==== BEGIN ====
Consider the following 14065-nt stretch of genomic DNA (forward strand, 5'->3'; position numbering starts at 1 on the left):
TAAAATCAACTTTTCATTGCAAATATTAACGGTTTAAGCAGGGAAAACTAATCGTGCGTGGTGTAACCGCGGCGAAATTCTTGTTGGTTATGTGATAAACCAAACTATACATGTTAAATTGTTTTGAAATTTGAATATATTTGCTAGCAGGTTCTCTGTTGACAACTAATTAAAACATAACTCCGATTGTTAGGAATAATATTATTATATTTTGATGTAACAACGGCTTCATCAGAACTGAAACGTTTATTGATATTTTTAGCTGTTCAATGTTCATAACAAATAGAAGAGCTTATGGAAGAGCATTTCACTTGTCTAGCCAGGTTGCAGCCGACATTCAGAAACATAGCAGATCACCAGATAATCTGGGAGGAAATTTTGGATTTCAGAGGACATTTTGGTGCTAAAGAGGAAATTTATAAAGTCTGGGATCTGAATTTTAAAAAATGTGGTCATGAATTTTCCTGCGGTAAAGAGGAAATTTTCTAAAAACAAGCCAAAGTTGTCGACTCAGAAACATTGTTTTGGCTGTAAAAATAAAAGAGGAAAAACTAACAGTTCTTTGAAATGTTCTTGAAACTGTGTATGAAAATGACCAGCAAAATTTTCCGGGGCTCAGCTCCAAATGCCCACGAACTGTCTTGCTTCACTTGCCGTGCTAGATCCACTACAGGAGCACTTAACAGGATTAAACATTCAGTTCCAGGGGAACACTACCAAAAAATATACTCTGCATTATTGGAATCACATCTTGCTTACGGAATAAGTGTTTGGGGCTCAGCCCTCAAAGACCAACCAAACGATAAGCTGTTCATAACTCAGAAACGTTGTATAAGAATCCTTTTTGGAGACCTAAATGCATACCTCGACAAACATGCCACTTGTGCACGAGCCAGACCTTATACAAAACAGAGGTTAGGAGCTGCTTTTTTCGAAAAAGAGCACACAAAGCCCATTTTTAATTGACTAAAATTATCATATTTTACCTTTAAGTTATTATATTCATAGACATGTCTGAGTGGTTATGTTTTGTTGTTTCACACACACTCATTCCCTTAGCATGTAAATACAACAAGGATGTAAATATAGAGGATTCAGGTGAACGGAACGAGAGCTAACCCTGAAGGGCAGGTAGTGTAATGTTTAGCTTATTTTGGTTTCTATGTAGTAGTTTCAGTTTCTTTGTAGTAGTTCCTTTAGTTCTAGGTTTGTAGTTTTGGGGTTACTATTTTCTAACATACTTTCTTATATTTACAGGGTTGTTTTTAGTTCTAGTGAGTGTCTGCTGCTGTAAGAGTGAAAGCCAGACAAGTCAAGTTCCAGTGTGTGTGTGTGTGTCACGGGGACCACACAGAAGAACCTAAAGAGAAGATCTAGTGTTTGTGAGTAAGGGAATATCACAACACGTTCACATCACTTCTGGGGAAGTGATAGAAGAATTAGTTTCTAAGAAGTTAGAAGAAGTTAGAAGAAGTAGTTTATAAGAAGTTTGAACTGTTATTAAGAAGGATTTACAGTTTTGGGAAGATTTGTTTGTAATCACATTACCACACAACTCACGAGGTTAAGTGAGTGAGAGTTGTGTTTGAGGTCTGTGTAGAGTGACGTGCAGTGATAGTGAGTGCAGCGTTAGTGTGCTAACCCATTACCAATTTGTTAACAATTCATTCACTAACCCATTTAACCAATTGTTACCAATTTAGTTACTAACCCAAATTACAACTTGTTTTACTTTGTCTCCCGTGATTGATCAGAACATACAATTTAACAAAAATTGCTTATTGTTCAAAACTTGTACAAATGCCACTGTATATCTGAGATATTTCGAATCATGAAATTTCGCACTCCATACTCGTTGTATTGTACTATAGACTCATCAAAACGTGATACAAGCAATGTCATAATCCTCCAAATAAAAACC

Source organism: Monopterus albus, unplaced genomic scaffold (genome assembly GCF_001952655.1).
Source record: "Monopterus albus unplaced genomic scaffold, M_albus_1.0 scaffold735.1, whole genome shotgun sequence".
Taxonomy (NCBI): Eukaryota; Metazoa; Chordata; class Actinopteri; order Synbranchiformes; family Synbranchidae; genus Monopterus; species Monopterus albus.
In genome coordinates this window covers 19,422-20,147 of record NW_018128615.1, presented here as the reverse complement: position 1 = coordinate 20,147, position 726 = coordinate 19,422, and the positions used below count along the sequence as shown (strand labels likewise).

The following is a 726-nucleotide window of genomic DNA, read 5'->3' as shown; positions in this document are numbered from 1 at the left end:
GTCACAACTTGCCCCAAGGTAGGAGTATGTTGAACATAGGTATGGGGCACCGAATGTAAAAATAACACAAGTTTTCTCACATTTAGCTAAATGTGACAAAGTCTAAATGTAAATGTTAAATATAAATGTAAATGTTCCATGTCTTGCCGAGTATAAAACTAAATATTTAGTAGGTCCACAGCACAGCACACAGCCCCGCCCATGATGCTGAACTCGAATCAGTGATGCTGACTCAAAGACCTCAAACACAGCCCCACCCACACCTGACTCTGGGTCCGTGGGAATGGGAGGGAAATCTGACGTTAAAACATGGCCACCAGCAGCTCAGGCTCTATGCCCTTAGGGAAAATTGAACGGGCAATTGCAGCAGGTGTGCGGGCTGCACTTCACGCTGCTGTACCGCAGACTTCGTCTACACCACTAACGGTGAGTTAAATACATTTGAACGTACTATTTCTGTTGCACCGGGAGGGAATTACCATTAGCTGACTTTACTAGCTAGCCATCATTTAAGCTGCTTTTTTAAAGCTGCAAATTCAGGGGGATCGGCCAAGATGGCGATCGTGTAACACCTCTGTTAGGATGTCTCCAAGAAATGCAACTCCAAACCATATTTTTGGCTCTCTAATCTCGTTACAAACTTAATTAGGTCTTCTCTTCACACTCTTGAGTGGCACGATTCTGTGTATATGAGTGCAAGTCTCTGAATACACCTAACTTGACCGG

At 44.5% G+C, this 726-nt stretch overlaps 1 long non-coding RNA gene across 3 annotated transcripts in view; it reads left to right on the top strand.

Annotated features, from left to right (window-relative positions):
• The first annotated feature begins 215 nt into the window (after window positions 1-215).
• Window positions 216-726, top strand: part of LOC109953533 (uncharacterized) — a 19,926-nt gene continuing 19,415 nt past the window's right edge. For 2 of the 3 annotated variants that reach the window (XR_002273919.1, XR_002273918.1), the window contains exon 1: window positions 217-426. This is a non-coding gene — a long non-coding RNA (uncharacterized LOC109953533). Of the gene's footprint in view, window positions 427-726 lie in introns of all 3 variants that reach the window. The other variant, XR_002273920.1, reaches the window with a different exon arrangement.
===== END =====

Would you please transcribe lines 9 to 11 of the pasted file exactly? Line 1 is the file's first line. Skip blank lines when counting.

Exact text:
At 44.5% G+C, this 726-nt stretch overlaps 1 long non-coding RNA gene across 3 annotated transcripts in view; it reads left to right on the top strand.

Annotated features, from left to right (window-relative positions):
• The first annotated feature begins 215 nt into the window (after window positions 1-215).